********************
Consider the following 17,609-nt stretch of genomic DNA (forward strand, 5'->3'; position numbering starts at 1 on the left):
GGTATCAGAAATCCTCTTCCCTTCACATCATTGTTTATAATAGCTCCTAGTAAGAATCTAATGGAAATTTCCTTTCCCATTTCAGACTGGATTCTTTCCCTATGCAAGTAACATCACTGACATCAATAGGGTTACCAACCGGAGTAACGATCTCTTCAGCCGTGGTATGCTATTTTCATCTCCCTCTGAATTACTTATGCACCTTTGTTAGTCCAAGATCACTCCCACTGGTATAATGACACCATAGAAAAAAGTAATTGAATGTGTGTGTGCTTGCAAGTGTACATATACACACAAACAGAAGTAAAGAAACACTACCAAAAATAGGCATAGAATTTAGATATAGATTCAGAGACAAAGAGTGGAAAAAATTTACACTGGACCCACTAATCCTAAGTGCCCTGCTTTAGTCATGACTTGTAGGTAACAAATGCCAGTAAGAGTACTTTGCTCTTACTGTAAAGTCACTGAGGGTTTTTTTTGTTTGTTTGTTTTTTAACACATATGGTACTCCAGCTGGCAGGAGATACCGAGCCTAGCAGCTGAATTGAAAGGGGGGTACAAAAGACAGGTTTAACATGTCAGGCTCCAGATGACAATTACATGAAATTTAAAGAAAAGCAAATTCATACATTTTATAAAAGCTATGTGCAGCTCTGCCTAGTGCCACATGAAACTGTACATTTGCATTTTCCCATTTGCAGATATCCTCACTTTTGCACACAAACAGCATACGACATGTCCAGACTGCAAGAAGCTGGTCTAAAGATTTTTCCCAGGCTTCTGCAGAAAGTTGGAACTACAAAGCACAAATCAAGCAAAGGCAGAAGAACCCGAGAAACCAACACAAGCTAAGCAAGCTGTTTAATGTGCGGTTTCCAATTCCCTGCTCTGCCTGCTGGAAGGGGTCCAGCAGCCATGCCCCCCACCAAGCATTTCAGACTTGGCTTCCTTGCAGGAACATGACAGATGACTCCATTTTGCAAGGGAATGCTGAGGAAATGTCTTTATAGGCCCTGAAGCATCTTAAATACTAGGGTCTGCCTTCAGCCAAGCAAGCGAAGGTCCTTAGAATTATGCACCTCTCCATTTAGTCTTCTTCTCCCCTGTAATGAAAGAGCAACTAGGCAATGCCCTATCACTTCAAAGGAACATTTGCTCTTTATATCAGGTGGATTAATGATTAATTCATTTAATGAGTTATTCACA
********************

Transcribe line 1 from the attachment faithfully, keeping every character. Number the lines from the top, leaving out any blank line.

Consider the following 17,609-nt stretch of genomic DNA (forward strand, 5'->3'; position numbering starts at 1 on the left):